Hotua Matua, the pioneer, introduced in this island all the food plants and clothing and timber plants, dogs and pigs, etc.; the animals were introduced three times, and they were eaten away thrice.

The Pioneer had brought with him about 67 tablets by which he exerted great influence on the people of Easter island. It was a collection of hymns and songs and genealogies and traditions which he brought with him. The tablets consist of lines of hieroglyphic-like outline figures arranged in rows. To save the precious incisions from rubbing, the wooden tablet was slightly grooved and the letters were engraved in these grooves, the ridges between the grooves thus preventing contact with the face of the script.

It was perhaps the emphasis on sexuality in these tablets that made the basis of the Easter island belief in their virtue as aids to conception. There are other religious cues of the characters; the great god Makemake is very often repeated; it is made of bird, mammal, sometime human and fish; it - 94 takes varieties of forms. He is the representative of power; he is seated on his throne, with symbols of royal authority in his hands; his head touches the heavens and he wields the lightning and thunder, just as Indra of the Rig Veda. He may possibly have been the conqueror or unifier of the empire that could realize the idea of Easter island as a great Mausoleum; and the Pioneer, Hotua Matua, as the surviving representative of that empire made the most of the god.

Some natives professed to read the tablets. Bishop Jaussen of Tahiti heard about these tablets; he heard that they were used as firewood. The Bishop tried to have them read. He says “we must give it up; there is nothing in it.” Mr. Croft, an American resident of Papeete, writes in 1874 that he was cruelly disappointed in his interpreter. The Easter islander who was recommended to him came to him one Sunday and translated one of the tablets; he wrote down the translation, but mislaid it; the next time he got the reader to start again on the same tablet he gave a different translation; he was asked to come again; in the meantime the original translation was found, and this was quite different from the second interpretation; the third time the translator gave a third version, quite different from the former two; the man was dismissed with a remark that it is impossible that the same characters should have three different meanings on three different Sundays, and he warned the Bishop to be on his guard against such discrepancies in the so-called translations of the tablets. Mr. Croft reports destruction of many tablets at the behest of the missionaries.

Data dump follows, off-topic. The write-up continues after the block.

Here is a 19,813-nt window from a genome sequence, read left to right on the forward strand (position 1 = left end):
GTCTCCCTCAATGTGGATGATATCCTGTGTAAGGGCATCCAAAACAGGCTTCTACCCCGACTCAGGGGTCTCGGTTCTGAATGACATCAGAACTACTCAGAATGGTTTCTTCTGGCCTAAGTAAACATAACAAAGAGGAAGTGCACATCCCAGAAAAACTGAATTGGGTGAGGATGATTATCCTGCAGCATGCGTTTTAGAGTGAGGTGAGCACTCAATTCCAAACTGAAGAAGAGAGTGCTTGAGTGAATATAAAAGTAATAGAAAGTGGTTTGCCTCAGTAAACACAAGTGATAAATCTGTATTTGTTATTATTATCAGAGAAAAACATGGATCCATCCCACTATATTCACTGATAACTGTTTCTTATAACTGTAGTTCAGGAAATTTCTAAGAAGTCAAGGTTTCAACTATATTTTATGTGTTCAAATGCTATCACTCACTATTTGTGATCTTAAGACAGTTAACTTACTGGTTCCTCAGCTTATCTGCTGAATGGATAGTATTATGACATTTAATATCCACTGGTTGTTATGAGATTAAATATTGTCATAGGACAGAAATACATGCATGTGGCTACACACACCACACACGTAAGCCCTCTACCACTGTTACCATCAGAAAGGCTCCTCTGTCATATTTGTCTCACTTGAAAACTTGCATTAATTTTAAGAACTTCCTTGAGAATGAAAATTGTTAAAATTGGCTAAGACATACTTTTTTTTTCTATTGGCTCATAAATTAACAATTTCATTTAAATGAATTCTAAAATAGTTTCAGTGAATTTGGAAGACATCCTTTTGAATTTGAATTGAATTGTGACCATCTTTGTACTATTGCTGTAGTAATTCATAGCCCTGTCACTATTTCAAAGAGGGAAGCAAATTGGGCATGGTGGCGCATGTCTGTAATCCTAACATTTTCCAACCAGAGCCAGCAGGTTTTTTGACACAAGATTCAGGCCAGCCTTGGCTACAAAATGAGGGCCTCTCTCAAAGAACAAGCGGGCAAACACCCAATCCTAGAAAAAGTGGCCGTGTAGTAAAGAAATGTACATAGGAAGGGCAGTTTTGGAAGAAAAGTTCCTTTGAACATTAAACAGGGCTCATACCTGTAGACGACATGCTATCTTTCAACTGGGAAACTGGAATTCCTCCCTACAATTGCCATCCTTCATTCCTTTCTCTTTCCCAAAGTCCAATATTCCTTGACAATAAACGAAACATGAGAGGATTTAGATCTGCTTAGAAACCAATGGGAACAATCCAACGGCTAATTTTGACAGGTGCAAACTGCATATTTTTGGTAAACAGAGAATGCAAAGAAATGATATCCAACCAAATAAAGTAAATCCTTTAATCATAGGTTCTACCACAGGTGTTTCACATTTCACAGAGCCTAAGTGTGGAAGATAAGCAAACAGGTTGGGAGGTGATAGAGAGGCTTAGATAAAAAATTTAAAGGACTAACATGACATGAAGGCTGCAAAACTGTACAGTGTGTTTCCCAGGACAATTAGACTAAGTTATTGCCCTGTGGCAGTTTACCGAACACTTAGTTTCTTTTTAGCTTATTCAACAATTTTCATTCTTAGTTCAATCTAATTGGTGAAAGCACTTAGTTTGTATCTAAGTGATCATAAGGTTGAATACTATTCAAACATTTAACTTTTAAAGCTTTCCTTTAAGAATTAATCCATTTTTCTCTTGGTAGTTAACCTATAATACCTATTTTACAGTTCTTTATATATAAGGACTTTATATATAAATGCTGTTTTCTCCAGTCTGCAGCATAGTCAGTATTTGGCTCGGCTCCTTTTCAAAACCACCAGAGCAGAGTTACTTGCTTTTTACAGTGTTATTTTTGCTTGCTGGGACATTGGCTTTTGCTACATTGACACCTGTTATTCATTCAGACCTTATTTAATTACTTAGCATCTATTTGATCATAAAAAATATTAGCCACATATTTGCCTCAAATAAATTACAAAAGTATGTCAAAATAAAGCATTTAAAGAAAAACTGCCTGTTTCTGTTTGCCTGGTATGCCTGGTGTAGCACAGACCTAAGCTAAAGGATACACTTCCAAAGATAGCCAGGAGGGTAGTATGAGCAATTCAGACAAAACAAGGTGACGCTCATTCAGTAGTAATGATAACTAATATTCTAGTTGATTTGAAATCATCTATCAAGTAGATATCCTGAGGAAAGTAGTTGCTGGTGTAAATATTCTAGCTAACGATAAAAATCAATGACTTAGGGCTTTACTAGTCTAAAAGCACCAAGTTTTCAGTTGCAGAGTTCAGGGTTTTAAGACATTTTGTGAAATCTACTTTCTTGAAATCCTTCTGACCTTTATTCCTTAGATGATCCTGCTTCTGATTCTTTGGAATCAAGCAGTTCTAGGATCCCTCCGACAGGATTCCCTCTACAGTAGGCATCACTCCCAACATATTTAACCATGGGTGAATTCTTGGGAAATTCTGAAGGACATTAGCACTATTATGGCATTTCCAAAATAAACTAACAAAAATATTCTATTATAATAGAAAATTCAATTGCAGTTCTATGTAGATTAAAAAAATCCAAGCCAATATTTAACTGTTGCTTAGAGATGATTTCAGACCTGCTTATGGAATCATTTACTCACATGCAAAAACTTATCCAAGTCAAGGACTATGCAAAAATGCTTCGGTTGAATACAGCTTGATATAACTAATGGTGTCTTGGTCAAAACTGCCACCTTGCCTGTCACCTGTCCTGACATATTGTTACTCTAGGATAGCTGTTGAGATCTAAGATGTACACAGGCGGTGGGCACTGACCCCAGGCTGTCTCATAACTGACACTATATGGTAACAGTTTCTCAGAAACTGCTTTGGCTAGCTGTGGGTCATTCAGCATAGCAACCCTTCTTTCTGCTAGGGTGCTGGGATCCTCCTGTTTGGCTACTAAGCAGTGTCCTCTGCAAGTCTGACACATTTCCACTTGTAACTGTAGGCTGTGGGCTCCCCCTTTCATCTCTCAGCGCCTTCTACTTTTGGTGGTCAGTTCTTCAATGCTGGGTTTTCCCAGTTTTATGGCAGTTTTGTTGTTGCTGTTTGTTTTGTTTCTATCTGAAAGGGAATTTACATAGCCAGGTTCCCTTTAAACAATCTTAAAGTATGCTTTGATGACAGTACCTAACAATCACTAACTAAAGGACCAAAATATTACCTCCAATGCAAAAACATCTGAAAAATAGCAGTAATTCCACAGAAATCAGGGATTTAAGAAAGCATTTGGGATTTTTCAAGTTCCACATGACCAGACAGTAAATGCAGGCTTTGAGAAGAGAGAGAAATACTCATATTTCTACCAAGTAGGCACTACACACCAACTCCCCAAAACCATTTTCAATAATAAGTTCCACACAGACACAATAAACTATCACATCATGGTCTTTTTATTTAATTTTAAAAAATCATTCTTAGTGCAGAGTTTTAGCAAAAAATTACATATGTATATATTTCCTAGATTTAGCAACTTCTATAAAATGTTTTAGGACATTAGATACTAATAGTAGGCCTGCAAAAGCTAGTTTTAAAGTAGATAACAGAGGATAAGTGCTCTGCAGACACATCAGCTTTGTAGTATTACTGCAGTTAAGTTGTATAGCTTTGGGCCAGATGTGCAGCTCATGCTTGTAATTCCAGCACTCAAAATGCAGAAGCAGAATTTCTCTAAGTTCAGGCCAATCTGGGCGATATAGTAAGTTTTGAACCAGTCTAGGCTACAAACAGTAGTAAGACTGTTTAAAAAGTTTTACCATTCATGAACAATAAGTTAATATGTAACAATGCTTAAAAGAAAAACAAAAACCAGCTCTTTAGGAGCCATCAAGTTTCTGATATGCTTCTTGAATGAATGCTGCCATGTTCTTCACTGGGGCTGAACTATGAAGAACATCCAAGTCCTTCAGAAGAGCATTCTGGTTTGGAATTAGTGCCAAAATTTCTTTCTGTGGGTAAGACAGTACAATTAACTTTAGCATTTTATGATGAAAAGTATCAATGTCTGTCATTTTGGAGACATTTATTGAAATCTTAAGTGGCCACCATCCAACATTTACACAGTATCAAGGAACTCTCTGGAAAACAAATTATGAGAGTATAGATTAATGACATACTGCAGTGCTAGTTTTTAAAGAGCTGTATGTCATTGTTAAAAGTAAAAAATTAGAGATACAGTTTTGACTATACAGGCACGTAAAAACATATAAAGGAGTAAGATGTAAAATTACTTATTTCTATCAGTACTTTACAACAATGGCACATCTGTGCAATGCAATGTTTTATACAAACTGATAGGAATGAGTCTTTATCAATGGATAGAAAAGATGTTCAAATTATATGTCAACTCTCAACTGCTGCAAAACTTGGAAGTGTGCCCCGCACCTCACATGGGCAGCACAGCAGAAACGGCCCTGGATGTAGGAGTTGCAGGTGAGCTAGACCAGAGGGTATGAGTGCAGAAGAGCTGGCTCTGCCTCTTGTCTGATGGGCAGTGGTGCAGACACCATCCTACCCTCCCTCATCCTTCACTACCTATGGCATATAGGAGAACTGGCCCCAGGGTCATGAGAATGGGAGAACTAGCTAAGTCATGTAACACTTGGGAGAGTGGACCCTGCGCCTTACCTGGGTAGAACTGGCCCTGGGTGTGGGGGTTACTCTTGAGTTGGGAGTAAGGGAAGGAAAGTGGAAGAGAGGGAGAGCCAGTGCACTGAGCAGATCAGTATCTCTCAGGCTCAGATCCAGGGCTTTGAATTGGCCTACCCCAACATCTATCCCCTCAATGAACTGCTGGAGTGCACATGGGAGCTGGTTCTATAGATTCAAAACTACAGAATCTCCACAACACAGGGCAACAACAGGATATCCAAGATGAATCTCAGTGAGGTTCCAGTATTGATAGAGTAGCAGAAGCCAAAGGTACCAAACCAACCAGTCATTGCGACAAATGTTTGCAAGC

The first missionary, Brother Eugenio Eyraud was the person to report of the existence of the tablets to Bishop Jaussen. The next to make an attempt to translate the tablets was the Mohican party in December, 1886. When at Tahiti they took photographs of the Bishop's tablets and purchased the only two that remained in the island. They got hold of an old man Ure Vaciko, who was supposed to know the script. After great difficulty he was induced to interpret. “Ure Vaciko's fluent interpretation of the tablet was not interrupted though it became evident that he was not actually reading the characters. It was noticed that the shifting